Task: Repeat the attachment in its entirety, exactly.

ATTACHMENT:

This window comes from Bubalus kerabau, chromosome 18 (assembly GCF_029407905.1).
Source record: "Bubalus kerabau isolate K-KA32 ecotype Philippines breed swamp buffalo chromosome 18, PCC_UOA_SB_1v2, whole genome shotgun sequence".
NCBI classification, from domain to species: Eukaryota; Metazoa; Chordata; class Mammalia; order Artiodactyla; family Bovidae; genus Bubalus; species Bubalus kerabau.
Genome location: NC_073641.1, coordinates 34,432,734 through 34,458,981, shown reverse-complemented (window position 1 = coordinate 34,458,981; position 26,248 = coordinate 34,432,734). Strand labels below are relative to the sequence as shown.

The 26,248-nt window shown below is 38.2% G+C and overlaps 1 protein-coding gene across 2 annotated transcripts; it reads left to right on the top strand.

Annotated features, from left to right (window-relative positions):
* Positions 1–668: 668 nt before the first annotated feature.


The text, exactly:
This window comes from Bubalus kerabau, chromosome 18 (assembly GCF_029407905.1).
Source record: "Bubalus kerabau isolate K-KA32 ecotype Philippines breed swamp buffalo chromosome 18, PCC_UOA_SB_1v2, whole genome shotgun sequence".
NCBI classification, from domain to species: Eukaryota; Metazoa; Chordata; class Mammalia; order Artiodactyla; family Bovidae; genus Bubalus; species Bubalus kerabau.
Genome location: NC_073641.1, coordinates 34,432,734 through 34,458,981, shown reverse-complemented (window position 1 = coordinate 34,458,981; position 26,248 = coordinate 34,432,734). Strand labels below are relative to the sequence as shown.

The 26,248-nt window shown below is 38.2% G+C and overlaps 1 protein-coding gene across 2 annotated transcripts; it reads left to right on the top strand.

Annotated features, from left to right (window-relative positions):
* Positions 1–668: 668 nt before the first annotated feature.